Up-and-comer Abdul-Matteen is wasted on a grab bag of colorless platitudes about revenge and power and whatever else these stock villains are supposed to care about, while warm presences like Temuera Morrison and Dolph Lundgren are relegated to thankless background roles that count on the audience’s ability to remember who the hell they were and what the hell they did in the previous film. Most egregious, though, is the squandering of cinema’s own Nicole Kidman, who is a silent bit player in two separate action sequences before the film deigns to give her some starchy business to deliver an hour in. We’re used to Academy Award winners cashing paychecks in these movies, of course — Someone ask Susan Sarandon if she remembers being in Blue Beetle — but there’s something frustrating about this one. Time that could have been spent developing the uneasy bond between Atlanna and her half-sibling sons is given instead to Randall Park, again playing a high-strung everyman who has to explain the rules and science.
But again, does any of this really matter? The DC Extended Universe has already been rebooted, leaving both Aquaman and its charismatic star — sorry — out to dry. A potential merger between Warner Bros. Discovery and Paramount Global would — I’m really sorry — muddy the waters even further, robbing The Lost Kingdom’s game-changing ending of any and all dramatic heft. It’s regrettable that corporate restructuring and industry gossip are even part of this discussion of art, of course, but this is the world they’ve built for us, the — and I’m reaching for this one — waters they’ve asked us to tread. Fifteen years after Iron Man, it’s hardly our fault for being overwhelmed, for growing numb to a product so thoroughly diluted that it starts to feel like nothing at all. It’s long past time for a reset, a reevaluation of what audiences need versus what they think they want. None of us can claim to know what that will be, but — fish-shaped crimelords notwithstanding — it certainly isn’t Aquaman and the Lost Kingdom.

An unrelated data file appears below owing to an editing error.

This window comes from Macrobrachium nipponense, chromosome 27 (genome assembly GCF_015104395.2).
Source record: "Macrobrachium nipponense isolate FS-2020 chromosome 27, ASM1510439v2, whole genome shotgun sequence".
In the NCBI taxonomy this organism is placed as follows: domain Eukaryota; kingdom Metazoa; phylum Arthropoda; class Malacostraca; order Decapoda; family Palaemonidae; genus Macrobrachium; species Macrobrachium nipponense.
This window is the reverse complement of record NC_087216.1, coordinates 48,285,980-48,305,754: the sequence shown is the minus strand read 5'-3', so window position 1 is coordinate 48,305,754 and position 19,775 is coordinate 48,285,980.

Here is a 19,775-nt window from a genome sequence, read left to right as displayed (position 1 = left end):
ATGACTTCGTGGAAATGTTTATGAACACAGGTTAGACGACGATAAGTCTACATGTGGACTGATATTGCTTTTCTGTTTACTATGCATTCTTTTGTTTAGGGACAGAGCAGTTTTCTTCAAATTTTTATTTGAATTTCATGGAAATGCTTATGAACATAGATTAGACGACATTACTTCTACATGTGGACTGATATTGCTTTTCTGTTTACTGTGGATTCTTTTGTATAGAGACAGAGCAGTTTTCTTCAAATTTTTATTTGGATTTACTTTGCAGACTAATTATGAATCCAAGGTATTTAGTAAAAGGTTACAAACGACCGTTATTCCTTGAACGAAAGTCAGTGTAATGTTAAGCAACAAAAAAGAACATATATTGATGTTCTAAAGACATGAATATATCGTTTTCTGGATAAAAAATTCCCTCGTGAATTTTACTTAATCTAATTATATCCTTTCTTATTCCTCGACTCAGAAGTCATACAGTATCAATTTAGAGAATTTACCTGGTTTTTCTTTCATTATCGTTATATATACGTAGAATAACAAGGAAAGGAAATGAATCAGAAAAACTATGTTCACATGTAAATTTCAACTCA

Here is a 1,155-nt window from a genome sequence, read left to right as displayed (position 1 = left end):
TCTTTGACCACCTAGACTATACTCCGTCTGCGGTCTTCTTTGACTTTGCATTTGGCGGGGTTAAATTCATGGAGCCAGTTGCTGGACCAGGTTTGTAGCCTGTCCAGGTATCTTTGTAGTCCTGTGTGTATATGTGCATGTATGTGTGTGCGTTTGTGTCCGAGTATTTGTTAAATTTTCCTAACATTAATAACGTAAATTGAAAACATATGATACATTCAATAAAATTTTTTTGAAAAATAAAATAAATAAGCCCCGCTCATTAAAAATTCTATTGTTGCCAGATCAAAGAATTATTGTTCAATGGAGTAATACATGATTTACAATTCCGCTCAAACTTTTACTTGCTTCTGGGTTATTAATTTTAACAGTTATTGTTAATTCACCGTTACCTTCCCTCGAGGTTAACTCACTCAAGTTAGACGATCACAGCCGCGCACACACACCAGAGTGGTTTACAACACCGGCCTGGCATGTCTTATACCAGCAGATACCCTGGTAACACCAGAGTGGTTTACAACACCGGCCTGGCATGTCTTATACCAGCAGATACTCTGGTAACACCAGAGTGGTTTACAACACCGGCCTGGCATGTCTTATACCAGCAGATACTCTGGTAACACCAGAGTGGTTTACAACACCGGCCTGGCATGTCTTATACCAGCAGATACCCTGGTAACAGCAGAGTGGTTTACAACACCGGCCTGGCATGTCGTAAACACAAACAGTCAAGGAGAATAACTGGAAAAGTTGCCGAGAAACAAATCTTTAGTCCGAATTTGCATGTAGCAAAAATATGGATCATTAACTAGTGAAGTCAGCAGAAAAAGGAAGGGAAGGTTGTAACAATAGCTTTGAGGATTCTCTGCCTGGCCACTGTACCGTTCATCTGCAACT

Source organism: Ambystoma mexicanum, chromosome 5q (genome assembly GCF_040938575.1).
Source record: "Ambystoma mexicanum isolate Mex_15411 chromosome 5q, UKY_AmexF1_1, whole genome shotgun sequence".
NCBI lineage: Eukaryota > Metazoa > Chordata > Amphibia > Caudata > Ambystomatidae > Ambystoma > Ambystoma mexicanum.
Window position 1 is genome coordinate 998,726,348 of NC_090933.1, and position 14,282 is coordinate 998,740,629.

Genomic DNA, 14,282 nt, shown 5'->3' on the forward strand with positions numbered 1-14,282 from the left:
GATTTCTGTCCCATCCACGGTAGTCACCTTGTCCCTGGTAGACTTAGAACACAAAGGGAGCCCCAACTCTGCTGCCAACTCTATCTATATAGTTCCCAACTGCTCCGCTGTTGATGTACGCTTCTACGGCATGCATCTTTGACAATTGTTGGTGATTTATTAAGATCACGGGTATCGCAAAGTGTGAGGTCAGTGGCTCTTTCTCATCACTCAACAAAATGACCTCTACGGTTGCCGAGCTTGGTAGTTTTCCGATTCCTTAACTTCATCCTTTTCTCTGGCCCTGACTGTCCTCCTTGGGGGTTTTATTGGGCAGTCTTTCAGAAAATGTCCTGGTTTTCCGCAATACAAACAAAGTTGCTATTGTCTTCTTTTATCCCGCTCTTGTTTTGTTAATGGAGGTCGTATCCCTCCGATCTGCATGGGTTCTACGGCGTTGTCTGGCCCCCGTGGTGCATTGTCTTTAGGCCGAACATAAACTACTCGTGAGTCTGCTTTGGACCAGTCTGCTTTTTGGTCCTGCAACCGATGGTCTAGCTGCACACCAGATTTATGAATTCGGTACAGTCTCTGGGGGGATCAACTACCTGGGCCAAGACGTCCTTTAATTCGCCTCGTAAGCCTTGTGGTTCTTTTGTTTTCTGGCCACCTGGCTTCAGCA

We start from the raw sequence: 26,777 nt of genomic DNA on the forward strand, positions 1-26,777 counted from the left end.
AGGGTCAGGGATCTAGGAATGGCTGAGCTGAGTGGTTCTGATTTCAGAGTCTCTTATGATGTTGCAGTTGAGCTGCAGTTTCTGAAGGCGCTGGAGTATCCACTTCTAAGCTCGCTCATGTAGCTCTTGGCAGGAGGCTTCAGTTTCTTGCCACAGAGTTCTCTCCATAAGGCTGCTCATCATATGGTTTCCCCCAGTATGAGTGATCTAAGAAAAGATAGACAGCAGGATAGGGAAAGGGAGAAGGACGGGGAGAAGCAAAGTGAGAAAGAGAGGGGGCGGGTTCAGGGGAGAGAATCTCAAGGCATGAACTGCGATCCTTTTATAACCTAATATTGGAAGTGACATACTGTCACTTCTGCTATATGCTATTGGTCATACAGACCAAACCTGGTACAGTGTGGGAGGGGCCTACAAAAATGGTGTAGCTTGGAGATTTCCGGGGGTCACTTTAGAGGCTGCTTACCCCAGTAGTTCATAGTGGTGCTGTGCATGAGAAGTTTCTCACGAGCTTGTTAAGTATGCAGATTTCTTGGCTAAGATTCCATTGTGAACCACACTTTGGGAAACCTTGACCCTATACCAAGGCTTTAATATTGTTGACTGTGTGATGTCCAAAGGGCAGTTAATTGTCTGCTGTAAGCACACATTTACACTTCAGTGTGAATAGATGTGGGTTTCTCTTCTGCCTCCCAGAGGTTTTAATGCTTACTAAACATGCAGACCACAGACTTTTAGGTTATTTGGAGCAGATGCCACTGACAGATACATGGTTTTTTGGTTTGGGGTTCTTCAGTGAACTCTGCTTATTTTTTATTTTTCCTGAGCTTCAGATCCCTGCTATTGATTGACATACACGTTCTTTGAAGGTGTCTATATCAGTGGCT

Aquaman and the Lost Kingdom is in theaters now.


  1. Muddy waters asked to tread out to dry. 👏👏👏👏
    So you’re saying this one is only for the die hard Aquafans? Gotcha.

  2. I feel like DC movies tend to swing for the fences more than Marvel. That's what i like about them. It doesn't always work (i'm not a fan of both Shazam), but by god i'll be there everytime to see if it does

  3. I have never been interested in the wave of superhero films that began in the late 2000s, always wondering when audience enthusiasm would wane. That it has lasted for a decade and a half is impressive. I am reminded of the Italian film industry of the 1960s and 1970s, producing so much of a certain genre (over 400 westerns or many dozens of giallos) that there was nothing new left do with it.

    What is ahead for Hollywood is very uncertain now, but I do hope there will be a more diverse range of movies coming out of it.

  4. I didn’t forget about it, but I certainly don’t care about it. I’d be lying though if I said I wasn’t curious what the James Gunn-ification of DC is going to look like.